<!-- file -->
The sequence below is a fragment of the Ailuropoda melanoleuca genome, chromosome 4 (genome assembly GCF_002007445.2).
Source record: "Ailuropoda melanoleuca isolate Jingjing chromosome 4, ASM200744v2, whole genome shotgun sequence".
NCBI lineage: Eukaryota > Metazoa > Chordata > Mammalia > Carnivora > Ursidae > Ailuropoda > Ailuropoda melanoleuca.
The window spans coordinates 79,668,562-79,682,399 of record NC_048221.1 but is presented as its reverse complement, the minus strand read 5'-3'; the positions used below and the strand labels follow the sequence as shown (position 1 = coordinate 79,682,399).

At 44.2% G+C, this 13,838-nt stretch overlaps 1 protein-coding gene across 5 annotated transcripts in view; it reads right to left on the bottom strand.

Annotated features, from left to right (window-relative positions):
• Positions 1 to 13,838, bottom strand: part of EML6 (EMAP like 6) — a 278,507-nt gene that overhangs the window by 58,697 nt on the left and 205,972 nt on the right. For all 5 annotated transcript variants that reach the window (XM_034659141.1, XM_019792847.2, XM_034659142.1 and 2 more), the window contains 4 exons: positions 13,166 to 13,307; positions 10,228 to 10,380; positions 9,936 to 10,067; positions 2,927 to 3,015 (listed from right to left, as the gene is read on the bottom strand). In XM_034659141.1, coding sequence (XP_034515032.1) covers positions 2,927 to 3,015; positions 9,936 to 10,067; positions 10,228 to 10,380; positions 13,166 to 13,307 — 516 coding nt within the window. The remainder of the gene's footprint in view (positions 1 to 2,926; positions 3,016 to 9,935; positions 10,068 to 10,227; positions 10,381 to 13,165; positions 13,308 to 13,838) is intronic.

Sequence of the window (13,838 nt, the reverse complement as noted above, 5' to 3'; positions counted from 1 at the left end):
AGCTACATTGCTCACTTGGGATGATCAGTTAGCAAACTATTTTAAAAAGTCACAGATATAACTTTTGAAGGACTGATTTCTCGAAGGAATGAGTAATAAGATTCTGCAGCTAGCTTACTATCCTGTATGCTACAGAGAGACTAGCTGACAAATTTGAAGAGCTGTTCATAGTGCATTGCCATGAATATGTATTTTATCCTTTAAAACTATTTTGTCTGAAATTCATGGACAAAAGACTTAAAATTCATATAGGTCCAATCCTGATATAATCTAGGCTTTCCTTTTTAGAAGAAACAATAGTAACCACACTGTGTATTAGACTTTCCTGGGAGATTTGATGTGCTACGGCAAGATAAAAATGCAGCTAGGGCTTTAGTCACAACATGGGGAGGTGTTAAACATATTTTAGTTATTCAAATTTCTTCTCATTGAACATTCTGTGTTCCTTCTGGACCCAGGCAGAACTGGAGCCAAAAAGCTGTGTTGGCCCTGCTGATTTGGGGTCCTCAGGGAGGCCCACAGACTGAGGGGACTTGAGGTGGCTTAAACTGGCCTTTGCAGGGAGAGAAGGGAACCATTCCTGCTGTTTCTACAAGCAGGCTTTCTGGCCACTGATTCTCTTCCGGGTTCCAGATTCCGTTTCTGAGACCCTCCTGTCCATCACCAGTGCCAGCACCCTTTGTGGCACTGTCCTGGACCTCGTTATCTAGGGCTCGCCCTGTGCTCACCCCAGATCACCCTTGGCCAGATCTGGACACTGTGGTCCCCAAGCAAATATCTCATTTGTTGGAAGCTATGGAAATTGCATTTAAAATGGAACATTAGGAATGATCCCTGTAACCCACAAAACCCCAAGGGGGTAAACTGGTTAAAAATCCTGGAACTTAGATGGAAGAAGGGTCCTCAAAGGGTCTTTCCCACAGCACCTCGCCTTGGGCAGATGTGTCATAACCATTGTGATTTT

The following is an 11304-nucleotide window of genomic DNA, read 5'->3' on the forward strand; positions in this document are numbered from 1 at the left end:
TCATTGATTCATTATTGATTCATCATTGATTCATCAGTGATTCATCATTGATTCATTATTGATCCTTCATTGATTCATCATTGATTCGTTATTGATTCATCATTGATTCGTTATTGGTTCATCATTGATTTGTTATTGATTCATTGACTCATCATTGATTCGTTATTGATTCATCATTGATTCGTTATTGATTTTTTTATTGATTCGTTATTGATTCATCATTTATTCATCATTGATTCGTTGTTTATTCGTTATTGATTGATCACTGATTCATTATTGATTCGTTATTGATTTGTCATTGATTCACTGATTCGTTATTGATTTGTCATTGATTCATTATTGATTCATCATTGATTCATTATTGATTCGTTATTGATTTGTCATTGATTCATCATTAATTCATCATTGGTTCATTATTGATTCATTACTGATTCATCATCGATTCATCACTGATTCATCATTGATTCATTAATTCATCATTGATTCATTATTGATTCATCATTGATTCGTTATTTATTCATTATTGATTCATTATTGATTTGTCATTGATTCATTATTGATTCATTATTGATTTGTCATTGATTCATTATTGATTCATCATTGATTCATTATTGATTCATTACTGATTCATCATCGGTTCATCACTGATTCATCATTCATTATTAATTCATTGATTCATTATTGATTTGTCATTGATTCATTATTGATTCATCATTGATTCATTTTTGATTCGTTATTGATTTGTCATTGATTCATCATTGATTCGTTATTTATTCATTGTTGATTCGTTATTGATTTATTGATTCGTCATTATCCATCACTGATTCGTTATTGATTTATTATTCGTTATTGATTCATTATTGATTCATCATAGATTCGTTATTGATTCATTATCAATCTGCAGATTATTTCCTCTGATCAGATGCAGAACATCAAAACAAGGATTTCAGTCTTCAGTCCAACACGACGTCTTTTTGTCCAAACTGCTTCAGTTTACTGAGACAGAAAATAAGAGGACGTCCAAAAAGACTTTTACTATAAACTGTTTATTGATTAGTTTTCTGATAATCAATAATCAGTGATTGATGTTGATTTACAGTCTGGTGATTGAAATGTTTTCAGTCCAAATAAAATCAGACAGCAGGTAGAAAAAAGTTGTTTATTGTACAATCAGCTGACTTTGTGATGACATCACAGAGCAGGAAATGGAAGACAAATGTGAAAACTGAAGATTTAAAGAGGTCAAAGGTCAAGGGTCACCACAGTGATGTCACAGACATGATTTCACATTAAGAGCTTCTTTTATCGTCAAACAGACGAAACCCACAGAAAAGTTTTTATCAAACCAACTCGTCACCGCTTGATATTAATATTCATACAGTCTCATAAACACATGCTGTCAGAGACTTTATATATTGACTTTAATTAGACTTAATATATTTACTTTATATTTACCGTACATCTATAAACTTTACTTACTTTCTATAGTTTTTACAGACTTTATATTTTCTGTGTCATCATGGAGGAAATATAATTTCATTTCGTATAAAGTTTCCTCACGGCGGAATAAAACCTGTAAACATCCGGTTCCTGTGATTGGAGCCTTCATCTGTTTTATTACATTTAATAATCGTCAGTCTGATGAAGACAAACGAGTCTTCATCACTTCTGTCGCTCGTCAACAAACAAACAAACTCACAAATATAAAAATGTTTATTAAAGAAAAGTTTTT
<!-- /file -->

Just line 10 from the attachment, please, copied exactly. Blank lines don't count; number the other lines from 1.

The following is an 11304-nucleotide window of genomic DNA, read 5'->3' on the forward strand; positions in this document are numbered from 1 at the left end: